What is this thing called secular Buddhism,
and how did it get here?
Most Buddhist practitioners in western countries belong to Asian disaporas and preserve the practices of their countries of origin.
The next most numerous group of practitioners consists of ethnic westerners who have adopted, and sometimes adapted, one or more of the longstanding Asian forms of practice, with their associated beliefs and organisational culture (including discriminatory gender relations, hierarchy and concepts of authority).
The third, emerging category of Buddhist practitioners in the west encompasses those who seek to develop forms of practice, community and thought that harmonise with their own culture and its more progressive values – starting with egalitarianism, inclusiveness and democratic self-rule. It is this third group which attracts the secular Buddhism label.
Secular Buddhism is not a ‘school’ of Buddhism: it has no orthodoxy, no separate canon and no institutional presence. For the most part, its sympathisers participate in lay practice communities with friends of other Buddhist persuasions or of none in particular.
Rather, secular Buddhism stands for a developmental direction that is typically Buddhist in its open-minded scepticism and its desire to let the dharma speak most effectively, that is in culturally available terms.
In a primary, existential sense, human experience is no different today than what it was in the time of the Buddha. However, it is clear that as these teachings spread from country to country they changed, adapting to the conditions and the cultures of the host societies.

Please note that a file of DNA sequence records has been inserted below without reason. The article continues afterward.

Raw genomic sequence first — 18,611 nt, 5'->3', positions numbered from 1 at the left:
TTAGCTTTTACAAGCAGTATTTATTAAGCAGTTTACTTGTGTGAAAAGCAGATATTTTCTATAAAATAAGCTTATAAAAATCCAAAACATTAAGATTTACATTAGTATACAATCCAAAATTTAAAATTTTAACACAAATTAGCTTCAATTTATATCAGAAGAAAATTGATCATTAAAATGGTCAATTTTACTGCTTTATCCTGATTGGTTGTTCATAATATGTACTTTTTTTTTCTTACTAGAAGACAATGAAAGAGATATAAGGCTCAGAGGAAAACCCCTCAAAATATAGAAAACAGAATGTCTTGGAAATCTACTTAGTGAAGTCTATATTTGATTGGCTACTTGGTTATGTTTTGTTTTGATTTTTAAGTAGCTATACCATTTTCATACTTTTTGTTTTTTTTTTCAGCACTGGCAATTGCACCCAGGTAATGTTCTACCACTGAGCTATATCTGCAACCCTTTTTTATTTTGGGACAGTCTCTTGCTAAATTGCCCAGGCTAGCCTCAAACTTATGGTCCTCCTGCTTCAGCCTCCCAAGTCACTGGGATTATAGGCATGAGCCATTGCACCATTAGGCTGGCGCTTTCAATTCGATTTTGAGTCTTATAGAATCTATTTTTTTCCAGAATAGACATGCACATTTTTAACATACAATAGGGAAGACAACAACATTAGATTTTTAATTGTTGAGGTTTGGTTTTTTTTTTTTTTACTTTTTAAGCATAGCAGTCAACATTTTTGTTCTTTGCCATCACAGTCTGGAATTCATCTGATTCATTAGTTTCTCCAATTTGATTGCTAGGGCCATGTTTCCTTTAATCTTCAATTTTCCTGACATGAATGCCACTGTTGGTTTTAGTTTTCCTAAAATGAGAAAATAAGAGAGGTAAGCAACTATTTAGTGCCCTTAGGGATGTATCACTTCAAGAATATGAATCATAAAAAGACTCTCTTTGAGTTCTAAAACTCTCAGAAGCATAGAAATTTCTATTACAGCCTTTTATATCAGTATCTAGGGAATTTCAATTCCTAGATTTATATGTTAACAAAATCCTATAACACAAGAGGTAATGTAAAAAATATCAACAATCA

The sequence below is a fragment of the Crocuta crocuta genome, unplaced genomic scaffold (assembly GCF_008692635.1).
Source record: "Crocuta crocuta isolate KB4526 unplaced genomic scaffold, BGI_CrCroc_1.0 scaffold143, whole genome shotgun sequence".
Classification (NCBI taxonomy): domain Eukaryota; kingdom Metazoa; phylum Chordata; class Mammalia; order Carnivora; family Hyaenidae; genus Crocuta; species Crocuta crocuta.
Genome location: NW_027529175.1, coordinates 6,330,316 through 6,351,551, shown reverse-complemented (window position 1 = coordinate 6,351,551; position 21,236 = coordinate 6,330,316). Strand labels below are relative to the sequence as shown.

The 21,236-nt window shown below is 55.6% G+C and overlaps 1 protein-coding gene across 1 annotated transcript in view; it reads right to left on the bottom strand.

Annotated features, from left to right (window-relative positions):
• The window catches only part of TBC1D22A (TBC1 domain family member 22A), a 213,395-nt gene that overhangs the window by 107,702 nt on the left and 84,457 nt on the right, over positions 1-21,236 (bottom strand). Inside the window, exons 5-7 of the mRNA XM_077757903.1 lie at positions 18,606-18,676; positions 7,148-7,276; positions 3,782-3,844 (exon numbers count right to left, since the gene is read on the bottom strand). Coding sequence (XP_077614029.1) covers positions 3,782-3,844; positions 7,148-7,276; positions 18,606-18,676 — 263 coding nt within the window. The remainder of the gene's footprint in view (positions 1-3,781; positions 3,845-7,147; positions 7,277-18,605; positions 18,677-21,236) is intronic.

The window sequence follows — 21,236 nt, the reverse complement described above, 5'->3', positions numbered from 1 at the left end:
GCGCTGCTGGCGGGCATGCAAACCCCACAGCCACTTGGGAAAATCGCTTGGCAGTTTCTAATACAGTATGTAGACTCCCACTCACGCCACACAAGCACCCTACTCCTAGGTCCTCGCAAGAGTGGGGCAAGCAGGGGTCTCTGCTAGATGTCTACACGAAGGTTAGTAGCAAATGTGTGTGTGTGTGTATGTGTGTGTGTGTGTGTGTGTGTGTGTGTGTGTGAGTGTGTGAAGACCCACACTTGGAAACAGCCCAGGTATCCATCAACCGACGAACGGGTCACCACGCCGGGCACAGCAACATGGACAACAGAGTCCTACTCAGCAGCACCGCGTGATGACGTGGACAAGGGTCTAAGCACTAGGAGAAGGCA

As we develop our own understanding of what we need to do in this particular place and time – 21st century Aotearoa New Zealand – our intention is to foster a culture of openness and generosity among ourselves and in our interactions with others.
Rather than an organisation, Secular Buddhism Aotearoa New Zealand is a network. Scattered the length and breadth of the land of the long white cloud, we are a small and diverse network of spiritual friends whose practices focus around the four tasks offered by Siddhattha Gotama, the man we now know as the Buddha, to his followers in India two and a half thousand years ago.
Also, valuing meaningful and insightful dialogue, a critical examination of other Buddhist traditions improves our understanding of the practice.
A secular approach to Buddhism shares authority and responsibility among peers, believing that everyone is capable of understanding and practicing the four tasks, of taking responsibility for their own practice, and being the spiritual friend for others.
As well as the resources on this website, our intention is to help create the conditions whereby people can become involved in secular Buddhist community in Aotearoa New Zealand.
Here’s an excellent introduction: ‘I am a secular Buddhist,’ writes Stephen Batchelor. ‘It has taken me years to fully ‘come out,’ and I still feel a nagging tug of insecurity, a faint aura of betrayal in declaring myself in these terms.’ Read this article here and, if you wish, leave a comment.
Take a look here:
Join the conversation. Don’t be afraid to ask questions: let those of us who are keen to share our experience with you know how we can do so.